The Ivory Foundation is developing a multi-stage project to introduce young people to the world of agriculture. Livestock farming, market gardening and food crops are seen here as career opportunities for deaf and hard-of-hearing young people at St Paul’s School in Hlotse, Lesotho.
Lesotho is a small landlocked country within South Africa, where 43% of the population lives below the poverty line ($1.25 a day) and over 23% of the adult population is HIV positive. St Paul’s School, funded by the NGO Sentebale, is located in Leribe, at the northern tip of the country, and brings together deaf and dumb children aged 5 to 14 from rural areas and very disadvantaged backgrounds.
St Paul’s was founded in 1981, and was the first school for deaf children and young people in the country. It is located in the northern part of the country, around 92 km from the capital Maseru, and is managed, in accordance with Lesotho’s education laws, by a school board made up of representatives of the teaching staff, parents and the local chief.
It operates as a boarding school and currently looks after 240 children, offering them the chance to break out of their isolation by teaching them sign language and providing them with a quality education and living environment for several years. At the end of their schooling, the children return to their village of origin and continue to be monitored by the school with a view to their professional integration.
The Ivory Foundation has been supporting St Paul’s school in Leribe since 2015, in particular by funding infrastructure and equipment to improve their daily lives. The fund has financed the construction of a borehole and a water tower to bring running water to the school at the beginning of 2021, the restoration of the plumbing and electricity systems and the improvement of the dormitories by renewing the 180 beds to improve the children’s hygiene.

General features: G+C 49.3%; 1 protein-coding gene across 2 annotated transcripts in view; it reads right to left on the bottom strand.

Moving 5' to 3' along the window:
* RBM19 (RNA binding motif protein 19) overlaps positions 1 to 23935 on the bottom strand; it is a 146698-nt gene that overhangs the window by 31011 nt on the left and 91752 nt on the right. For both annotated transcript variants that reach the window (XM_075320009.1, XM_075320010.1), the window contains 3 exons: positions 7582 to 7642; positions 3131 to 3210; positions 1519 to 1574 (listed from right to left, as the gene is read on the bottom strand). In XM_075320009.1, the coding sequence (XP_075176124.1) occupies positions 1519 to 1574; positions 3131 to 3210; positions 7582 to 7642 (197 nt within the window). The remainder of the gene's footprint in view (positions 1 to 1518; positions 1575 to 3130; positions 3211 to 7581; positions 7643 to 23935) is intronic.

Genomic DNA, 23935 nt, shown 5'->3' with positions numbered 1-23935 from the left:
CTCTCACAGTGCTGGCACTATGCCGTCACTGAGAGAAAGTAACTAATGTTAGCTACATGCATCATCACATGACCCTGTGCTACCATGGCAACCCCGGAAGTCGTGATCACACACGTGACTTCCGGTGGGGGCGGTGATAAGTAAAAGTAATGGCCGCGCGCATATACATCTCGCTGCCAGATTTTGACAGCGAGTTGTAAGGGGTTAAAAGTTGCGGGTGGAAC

Since 2017, The Ivory Foundation has been supporting deaf and hearing-impaired young people at St Paul’s School in the Leribe region of Lesotho, where an educational micro-farm has been developed to offer young people professional opportunities. The project has enabled them to learn a range of farm management techniques, including agro-ecology, cereal production and animal husbandry:
Firstly, to meet the needs of the school canteen through the self-production of vegetables, eggs, milk and pork.
Secondly, to train the schoolchildren, particularly the older ones, in skills that will be useful to them when they return to their respective villages.
In 2018, the principle of a micro-farm is being developed to offer the older children the opportunity to set up their own livestock, a self-built building, and the tools and seeds to start up their business in their home village: this is the Farming Our Future project.
In 2021, a new garden was set up at St Paul’s school for young deaf and hard-of-hearing children to teach them how to care for a vegetable garden, the Palesa garden. The garden is divided into four sections, each of which is available to a class. Every week, schoolchildren work on their respective plots with their teachers. Educational tools using sign language have also been developed.